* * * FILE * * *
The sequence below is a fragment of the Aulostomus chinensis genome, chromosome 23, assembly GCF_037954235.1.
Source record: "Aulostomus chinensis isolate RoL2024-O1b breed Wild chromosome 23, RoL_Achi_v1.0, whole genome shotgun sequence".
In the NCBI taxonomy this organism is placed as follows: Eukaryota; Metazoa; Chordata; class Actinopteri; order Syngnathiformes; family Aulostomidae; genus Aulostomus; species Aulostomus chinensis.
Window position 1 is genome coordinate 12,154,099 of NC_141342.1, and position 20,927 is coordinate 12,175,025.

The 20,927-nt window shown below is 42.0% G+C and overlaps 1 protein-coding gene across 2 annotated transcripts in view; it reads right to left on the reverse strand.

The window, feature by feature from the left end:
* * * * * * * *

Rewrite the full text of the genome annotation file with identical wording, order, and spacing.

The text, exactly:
The sequence below is a fragment of the Aulostomus chinensis genome, chromosome 23, assembly GCF_037954235.1.
Source record: "Aulostomus chinensis isolate RoL2024-O1b breed Wild chromosome 23, RoL_Achi_v1.0, whole genome shotgun sequence".
In the NCBI taxonomy this organism is placed as follows: Eukaryota; Metazoa; Chordata; class Actinopteri; order Syngnathiformes; family Aulostomidae; genus Aulostomus; species Aulostomus chinensis.
Window position 1 is genome coordinate 12,154,099 of NC_141342.1, and position 20,927 is coordinate 12,175,025.

The 20,927-nt window shown below is 42.0% G+C and overlaps 1 protein-coding gene across 2 annotated transcripts in view; it reads right to left on the reverse strand.

The window, feature by feature from the left end: